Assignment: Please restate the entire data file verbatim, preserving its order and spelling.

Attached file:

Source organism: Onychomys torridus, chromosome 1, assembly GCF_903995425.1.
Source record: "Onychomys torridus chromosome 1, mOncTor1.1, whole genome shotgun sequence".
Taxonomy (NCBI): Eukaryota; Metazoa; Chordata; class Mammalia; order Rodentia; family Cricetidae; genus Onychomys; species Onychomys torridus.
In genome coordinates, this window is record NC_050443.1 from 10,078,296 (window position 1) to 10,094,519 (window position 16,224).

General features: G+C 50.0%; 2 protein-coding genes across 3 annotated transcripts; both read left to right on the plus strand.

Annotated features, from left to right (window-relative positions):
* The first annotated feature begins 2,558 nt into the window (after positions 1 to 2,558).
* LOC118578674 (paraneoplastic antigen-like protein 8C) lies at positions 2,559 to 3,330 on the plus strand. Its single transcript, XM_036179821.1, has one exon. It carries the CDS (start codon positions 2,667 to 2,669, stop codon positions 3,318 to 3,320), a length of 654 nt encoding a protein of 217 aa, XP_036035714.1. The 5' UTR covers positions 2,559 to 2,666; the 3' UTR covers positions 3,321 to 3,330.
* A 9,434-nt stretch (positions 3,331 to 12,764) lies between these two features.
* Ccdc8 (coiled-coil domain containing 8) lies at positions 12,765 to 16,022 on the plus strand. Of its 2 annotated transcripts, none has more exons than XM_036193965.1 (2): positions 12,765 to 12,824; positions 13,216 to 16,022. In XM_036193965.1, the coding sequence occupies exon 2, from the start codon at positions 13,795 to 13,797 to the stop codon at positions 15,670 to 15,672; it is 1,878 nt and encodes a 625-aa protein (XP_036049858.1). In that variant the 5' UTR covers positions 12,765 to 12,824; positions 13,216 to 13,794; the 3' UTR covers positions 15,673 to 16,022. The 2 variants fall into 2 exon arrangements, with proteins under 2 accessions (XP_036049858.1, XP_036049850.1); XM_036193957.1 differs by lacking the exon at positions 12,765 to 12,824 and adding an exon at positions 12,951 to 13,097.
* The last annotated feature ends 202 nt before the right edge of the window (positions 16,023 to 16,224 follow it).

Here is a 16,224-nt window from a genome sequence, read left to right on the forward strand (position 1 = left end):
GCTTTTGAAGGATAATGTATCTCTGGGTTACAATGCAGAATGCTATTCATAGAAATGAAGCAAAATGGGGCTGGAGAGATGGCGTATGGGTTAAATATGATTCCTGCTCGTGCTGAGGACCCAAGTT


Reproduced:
Source organism: Onychomys torridus, chromosome 1, assembly GCF_903995425.1.
Source record: "Onychomys torridus chromosome 1, mOncTor1.1, whole genome shotgun sequence".
Taxonomy (NCBI): Eukaryota; Metazoa; Chordata; class Mammalia; order Rodentia; family Cricetidae; genus Onychomys; species Onychomys torridus.
In genome coordinates, this window is record NC_050443.1 from 10,078,296 (window position 1) to 10,094,519 (window position 16,224).

General features: G+C 50.0%; 2 protein-coding genes across 3 annotated transcripts; both read left to right on the plus strand.

Annotated features, from left to right (window-relative positions):
* The first annotated feature begins 2,558 nt into the window (after positions 1 to 2,558).
* LOC118578674 (paraneoplastic antigen-like protein 8C) lies at positions 2,559 to 3,330 on the plus strand. Its single transcript, XM_036179821.1, has one exon. It carries the CDS (start codon positions 2,667 to 2,669, stop codon positions 3,318 to 3,320), a length of 654 nt encoding a protein of 217 aa, XP_036035714.1. The 5' UTR covers positions 2,559 to 2,666; the 3' UTR covers positions 3,321 to 3,330.
* A 9,434-nt stretch (positions 3,331 to 12,764) lies between these two features.
* Ccdc8 (coiled-coil domain containing 8) lies at positions 12,765 to 16,022 on the plus strand. Of its 2 annotated transcripts, none has more exons than XM_036193965.1 (2): positions 12,765 to 12,824; positions 13,216 to 16,022. In XM_036193965.1, the coding sequence occupies exon 2, from the start codon at positions 13,795 to 13,797 to the stop codon at positions 15,670 to 15,672; it is 1,878 nt and encodes a 625-aa protein (XP_036049858.1). In that variant the 5' UTR covers positions 12,765 to 12,824; positions 13,216 to 13,794; the 3' UTR covers positions 15,673 to 16,022. The 2 variants fall into 2 exon arrangements, with proteins under 2 accessions (XP_036049858.1, XP_036049850.1); XM_036193957.1 differs by lacking the exon at positions 12,765 to 12,824 and adding an exon at positions 12,951 to 13,097.
* The last annotated feature ends 202 nt before the right edge of the window (positions 16,023 to 16,224 follow it).

Here is a 16,224-nt window from a genome sequence, read left to right on the forward strand (position 1 = left end):
GCTTTTGAAGGATAATGTATCTCTGGGTTACAATGCAGAATGCTATTCATAGAAATGAAGCAAAATGGGGCTGGAGAGATGGCGTATGGGTTAAATATGATTCCTGCTCGTGCTGAGGACCCAAGTT